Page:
Search for missing child Etan Patz reopens at Soho building
New York police and FBI agents investigating one of the nation's most baffling missing-persons cases began digging in a Soho basement Thursday, looking for the remains of Etan Patz, a 6-year-old boy who disappeared on his way to school in May 1979.
Detectives and federal investigators cordoned off a building at 127 Prince St., at the corner with Wooster Street, after cadaver dogs a few weeks ago picked up trace scents of human decomposition at the location, said a law enforcement official.
The Patz case which frustrated officials for more than three decades, sparked a national movement to publicize the plight of missing children and led to Patz to become the first missing child to appear on the side of a milk carton.
The case was reopened in 2010 as Manhattan District Attorney Cyrus Vance Jr.'s investigators began reexamining old leads.
The Prince Street building, located about a block from where the young boy lived before he went missing, had been one of a number of locations looked at earlier in the search for Etan but had not been fully explored until now, said the law enforcement official.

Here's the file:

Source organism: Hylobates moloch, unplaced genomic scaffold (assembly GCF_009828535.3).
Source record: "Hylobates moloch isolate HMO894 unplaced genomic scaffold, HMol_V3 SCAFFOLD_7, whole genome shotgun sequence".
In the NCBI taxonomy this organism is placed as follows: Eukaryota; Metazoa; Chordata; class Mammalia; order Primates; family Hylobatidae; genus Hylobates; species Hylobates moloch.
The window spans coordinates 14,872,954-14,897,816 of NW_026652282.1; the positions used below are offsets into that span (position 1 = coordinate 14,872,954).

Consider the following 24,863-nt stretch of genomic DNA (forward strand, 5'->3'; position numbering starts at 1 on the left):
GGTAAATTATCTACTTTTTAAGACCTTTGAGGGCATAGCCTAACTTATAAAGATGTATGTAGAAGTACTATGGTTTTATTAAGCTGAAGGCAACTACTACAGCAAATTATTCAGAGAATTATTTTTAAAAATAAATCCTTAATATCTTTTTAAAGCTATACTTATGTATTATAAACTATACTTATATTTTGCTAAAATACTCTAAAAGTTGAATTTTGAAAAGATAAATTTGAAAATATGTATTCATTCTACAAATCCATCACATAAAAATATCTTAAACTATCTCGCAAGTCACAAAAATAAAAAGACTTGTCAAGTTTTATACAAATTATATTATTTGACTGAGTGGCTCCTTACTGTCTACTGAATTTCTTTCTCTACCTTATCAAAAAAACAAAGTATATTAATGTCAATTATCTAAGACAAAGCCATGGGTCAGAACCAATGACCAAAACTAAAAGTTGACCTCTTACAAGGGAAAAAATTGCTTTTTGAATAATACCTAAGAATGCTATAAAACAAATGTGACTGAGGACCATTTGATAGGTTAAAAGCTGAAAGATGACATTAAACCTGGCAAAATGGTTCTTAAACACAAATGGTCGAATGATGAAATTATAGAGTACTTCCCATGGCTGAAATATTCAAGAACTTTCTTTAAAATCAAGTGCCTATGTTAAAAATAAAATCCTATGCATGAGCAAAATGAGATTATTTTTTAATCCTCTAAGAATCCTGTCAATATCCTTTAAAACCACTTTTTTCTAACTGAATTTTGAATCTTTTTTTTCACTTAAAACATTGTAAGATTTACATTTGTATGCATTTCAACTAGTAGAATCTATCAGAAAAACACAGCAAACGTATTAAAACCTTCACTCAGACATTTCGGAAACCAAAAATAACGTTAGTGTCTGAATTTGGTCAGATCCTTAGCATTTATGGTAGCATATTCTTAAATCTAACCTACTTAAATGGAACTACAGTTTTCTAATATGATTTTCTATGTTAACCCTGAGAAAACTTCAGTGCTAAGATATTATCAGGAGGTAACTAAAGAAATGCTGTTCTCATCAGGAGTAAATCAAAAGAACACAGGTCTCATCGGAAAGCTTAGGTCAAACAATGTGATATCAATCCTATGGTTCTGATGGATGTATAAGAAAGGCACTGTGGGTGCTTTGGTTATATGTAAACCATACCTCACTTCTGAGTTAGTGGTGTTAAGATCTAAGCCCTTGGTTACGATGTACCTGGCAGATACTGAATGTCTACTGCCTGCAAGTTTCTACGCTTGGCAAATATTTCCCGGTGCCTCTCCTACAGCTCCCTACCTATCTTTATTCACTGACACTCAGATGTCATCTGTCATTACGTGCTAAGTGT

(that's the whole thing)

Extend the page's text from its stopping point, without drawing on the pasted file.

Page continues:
A legal source familiar with the Patz investigation and another law enforcement source, who spoke on condition of anonymity, said a carpenter who was friendly with Etan's family worked there at the time.
Etan had visited the wood shop the day before he disappeared, the law enforcement source said.
The carpenter was known to investigators at the early stage of the case but was not considered a suspect, that source said. But after new information surfaced, investigators focused on his former workplace.
The law enforcement source added that authorities believe the basement area they are searching was "sealed off" with fresh concrete around the time of Etan's disappearance. The search is expected to last five days.
-- 1979: Etan disappears somewhere in Soho on his walk to his school bus stop on West Broadway.
-- 1991: Jail informants tell officials that Jose Antonio Ramos admitted to involvement in the disappearance; he is never charged but remains the prime suspect.
-- 2001: A judge declares Etan legally dead.
-- 2004: Ramos is ruled responsible for Etan's death in civil court, but isn't criminally charged.
-- 2010: Manhattan District Attorney Cy Vance reopens the case.